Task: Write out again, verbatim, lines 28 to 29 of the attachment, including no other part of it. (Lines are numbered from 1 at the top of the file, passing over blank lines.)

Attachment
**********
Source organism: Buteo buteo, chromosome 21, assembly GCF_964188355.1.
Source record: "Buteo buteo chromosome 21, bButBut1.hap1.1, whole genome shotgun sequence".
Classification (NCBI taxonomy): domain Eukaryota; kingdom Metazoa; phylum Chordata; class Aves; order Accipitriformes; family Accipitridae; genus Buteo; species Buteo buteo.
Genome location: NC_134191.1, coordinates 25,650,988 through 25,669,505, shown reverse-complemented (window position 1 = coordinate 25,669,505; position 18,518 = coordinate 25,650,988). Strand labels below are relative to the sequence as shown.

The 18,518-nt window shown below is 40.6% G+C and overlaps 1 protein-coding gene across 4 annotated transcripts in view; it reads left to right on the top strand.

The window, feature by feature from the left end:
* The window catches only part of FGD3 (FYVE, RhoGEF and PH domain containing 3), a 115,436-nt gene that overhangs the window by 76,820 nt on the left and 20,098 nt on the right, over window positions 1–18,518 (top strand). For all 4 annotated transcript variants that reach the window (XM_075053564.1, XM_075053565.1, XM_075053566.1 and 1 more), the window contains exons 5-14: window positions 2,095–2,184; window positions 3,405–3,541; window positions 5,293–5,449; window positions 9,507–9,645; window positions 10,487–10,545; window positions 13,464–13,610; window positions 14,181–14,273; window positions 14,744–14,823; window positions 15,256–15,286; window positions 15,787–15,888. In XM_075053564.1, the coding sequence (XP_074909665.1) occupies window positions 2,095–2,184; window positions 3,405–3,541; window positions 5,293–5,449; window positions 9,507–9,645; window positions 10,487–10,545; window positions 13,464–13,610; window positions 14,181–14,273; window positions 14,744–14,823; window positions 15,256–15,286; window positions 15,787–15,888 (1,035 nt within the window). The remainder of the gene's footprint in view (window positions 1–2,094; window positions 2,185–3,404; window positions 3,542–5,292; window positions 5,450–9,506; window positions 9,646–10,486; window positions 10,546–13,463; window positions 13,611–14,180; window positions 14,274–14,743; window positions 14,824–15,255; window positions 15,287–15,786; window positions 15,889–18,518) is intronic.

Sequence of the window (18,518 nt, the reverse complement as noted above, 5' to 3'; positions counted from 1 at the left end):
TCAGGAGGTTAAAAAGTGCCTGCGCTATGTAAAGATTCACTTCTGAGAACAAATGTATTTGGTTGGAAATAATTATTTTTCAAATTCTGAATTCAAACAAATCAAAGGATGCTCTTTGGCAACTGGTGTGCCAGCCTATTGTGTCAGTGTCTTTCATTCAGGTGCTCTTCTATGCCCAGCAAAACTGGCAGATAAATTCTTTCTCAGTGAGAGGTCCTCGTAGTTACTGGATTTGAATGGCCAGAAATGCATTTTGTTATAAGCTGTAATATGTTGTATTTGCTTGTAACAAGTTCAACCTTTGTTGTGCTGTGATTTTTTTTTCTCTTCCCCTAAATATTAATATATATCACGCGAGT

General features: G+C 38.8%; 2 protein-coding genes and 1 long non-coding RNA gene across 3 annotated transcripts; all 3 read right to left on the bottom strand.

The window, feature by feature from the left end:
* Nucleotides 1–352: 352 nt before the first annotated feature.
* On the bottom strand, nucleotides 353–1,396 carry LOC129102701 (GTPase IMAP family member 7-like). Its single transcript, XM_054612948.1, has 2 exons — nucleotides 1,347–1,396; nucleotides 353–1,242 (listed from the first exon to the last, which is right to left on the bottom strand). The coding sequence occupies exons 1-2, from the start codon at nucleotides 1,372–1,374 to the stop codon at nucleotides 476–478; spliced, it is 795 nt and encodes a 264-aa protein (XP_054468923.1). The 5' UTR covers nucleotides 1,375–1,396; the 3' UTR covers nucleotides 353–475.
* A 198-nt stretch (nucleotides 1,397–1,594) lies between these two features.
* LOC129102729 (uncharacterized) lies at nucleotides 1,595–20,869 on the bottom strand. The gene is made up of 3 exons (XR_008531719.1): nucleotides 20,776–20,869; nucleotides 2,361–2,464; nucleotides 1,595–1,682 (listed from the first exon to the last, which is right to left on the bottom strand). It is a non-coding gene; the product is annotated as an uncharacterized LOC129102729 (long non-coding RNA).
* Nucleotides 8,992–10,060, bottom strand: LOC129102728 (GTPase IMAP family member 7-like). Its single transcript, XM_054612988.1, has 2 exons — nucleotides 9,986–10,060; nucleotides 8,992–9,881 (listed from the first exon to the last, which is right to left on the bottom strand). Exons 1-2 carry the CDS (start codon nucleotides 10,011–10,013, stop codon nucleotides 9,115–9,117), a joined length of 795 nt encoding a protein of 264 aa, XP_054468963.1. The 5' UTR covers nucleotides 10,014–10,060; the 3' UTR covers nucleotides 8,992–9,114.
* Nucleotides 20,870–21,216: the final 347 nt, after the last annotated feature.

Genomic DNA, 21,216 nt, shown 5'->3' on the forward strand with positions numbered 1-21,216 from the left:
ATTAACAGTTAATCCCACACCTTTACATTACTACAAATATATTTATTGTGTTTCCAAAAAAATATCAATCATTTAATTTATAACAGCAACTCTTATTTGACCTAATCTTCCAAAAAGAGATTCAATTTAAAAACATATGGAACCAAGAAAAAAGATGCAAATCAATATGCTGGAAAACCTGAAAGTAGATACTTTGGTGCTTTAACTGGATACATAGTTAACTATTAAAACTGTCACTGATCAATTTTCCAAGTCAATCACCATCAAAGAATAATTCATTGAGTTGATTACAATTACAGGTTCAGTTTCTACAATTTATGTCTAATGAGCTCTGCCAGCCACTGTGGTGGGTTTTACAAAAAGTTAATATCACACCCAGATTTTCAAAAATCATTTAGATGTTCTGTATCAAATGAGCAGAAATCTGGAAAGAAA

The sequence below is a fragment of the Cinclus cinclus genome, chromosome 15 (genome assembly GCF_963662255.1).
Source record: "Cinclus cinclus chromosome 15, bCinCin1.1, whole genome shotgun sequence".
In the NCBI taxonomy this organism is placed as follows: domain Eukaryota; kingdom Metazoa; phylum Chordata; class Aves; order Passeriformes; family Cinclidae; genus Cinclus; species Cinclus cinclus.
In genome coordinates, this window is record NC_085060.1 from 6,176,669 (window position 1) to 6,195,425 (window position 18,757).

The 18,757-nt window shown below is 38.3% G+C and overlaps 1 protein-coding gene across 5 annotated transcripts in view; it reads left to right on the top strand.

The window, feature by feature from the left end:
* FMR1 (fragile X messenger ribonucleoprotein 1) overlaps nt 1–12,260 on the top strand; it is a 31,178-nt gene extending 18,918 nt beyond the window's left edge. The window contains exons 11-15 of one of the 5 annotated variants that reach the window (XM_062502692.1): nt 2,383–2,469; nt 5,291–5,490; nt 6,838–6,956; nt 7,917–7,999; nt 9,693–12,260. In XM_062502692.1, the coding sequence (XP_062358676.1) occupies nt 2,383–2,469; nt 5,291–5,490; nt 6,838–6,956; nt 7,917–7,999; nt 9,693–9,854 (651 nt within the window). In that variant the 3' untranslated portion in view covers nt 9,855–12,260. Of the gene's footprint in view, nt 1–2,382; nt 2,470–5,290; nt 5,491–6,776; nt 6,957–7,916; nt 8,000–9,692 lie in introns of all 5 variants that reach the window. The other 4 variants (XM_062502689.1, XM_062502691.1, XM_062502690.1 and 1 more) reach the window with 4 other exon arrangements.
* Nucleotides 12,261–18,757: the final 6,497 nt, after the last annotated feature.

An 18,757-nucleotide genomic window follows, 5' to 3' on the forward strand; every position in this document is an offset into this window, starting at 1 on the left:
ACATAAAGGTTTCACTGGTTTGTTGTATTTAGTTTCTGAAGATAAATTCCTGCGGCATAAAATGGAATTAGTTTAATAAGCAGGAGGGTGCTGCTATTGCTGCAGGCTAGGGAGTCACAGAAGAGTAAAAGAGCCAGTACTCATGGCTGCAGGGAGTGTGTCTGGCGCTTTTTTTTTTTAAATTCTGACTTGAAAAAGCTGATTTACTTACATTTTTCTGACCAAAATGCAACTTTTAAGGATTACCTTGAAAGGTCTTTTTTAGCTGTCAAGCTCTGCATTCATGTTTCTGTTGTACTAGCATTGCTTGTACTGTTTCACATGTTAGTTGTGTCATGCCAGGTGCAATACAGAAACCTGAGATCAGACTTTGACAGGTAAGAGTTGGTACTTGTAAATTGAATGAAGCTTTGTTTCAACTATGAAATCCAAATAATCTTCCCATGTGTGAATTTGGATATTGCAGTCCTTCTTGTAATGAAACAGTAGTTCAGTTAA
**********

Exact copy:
An 18,757-nucleotide genomic window follows, 5' to 3' on the forward strand; every position in this document is an offset into this window, starting at 1 on the left:
ACATAAAGGTTTCACTGGTTTGTTGTATTTAGTTTCTGAAGATAAATTCCTGCGGCATAAAATGGAATTAGTTTAATAAGCAGGAGGGTGCTGCTATTGCTGCAGGCTAGGGAGTCACAGAAGAGTAAAAGAGCCAGTACTCATGGCTGCAGGGAGTGTGTCTGGCGCTTTTTTTTTTTAAATTCTGACTTGAAAAAGCTGATTTACTTACATTTTTCTGACCAAAATGCAACTTTTAAGGATTACCTTGAAAGGTCTTTTTTAGCTGTCAAGCTCTGCATTCATGTTTCTGTTGTACTAGCATTGCTTGTACTGTTTCACATGTTAGTTGTGTCATGCCAGGTGCAATACAGAAACCTGAGATCAGACTTTGACAGGTAAGAGTTGGTACTTGTAAATTGAATGAAGCTTTGTTTCAACTATGAAATCCAAATAATCTTCCCATGTGTGAATTTGGATATTGCAGTCCTTCTTGTAATGAAACAGTAGTTCAGTTAA